If you are into growing your own plant feed “teas” now is an ideal time to sow comfrey.
Perfect in salads and with Indian dishes. I sow coriander most months
Courgettes are just baby marrows really. Though you may see them advertised as zucchini and in various colours. A large seed that germinates quickly if given a bit of warmth. Given plenty of feed and water, it crops very well. Try sowing more in June for an autumn crop.
One of my favourite greenhouse crops that do well in tunnels, where it loves the humitiy. Some varieties do well outside in a sheltered spot.
When I had my market garden in Bedfordshire I’d grow 600 plants in a large tunnel each year. They cropped well, but the real experts were growers of Italian extraction who grew acres of them around Bedford. Those guys grew nothing else and obtained incredible yields.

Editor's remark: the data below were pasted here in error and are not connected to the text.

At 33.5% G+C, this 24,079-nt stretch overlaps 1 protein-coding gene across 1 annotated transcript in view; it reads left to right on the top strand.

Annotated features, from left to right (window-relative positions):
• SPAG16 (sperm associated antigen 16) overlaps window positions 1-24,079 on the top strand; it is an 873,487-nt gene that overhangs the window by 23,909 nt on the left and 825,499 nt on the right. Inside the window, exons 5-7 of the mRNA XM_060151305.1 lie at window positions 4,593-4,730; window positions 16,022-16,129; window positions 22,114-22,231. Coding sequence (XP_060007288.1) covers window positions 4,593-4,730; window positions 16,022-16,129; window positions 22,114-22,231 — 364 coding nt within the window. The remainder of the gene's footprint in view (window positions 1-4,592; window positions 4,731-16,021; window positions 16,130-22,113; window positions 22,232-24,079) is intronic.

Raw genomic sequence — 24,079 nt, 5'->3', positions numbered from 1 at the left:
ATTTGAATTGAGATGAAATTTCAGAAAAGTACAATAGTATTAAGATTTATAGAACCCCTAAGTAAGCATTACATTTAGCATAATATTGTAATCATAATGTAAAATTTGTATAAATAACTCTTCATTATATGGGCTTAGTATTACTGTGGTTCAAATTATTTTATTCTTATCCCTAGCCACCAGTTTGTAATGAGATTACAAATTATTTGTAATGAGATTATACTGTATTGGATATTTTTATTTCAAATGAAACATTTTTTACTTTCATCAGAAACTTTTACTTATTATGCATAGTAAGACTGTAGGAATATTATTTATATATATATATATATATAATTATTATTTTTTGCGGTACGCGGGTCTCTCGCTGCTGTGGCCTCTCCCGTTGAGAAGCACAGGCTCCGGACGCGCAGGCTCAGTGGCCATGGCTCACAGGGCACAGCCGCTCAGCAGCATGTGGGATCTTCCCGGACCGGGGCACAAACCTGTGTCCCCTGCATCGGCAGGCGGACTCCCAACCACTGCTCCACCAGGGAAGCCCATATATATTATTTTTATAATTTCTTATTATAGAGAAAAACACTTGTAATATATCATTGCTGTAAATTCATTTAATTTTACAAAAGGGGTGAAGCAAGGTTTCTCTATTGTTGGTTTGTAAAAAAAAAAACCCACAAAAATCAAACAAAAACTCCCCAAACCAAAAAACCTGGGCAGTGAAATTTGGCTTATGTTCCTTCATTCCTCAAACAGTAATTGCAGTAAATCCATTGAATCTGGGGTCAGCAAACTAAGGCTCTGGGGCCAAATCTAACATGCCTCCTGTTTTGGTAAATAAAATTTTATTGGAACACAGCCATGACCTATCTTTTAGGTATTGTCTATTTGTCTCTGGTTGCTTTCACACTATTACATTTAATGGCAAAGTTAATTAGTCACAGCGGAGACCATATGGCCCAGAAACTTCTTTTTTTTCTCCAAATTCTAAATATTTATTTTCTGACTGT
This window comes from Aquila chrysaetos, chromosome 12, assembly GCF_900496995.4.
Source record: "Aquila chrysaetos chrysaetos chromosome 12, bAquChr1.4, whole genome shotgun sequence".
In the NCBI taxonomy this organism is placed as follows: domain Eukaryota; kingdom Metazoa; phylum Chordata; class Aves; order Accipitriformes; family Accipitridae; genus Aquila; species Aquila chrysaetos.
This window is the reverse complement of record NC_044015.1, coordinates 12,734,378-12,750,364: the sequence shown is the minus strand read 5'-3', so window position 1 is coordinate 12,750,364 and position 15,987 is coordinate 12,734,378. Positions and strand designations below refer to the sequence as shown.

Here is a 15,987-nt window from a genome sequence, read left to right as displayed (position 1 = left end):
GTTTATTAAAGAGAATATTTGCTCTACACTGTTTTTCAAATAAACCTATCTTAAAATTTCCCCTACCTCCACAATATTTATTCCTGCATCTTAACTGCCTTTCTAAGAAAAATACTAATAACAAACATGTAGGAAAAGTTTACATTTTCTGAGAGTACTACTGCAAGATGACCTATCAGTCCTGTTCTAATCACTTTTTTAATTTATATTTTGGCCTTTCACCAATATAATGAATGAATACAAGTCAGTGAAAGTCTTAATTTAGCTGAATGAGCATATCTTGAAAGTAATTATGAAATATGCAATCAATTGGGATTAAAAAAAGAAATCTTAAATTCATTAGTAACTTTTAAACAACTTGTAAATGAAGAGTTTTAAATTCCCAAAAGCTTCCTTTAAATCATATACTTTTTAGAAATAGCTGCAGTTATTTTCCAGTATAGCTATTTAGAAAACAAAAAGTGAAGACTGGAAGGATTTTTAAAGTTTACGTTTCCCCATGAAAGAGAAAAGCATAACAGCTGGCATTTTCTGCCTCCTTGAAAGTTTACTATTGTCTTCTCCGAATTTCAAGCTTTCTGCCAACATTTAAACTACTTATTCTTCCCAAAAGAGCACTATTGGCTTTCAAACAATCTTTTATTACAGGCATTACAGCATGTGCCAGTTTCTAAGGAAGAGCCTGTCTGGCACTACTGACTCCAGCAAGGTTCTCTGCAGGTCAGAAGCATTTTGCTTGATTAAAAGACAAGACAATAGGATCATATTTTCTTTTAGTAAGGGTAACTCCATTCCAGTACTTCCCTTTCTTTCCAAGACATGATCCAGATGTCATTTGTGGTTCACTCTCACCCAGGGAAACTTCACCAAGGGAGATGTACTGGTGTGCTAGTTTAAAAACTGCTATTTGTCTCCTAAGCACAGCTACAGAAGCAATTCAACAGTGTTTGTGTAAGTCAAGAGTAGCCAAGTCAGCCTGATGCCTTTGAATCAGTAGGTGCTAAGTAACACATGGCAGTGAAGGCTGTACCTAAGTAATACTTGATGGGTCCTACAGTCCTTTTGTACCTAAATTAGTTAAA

More on What to Grow in April Below
Dill (Anethum graveolens)
Dill is strongly flavoured and is used (sparingly) in soups, salads and rice dishes. It’s a statuesque, feathery leafed plant that belongs in the flower garden in my view. I think Dill is magnificent and contrasts well with Bronze fennel. It’s an umbellifer so the same family as carrots, fennel etc. and has incredibly beautiful flowering heads that form umbels.
Dwarf (French) Beans
There are two types of French beans, dwarf beans and climbing French beans. One is a climber and the other isn’t. Both can be sown in April and both are delicious. The climbing varieties mean less bending during harvest.
With the climbers, I find the easiest way to support them is with a pyramid of canes. Put four canes in the ground about 18-24 inches apart in a square formation and ensure the touch at the top. Tie them together to form the pyramid and sow 2 beans per station. Repeat 3-4 weeks later to maintain a succession of cropping. Any surplus can be frozen.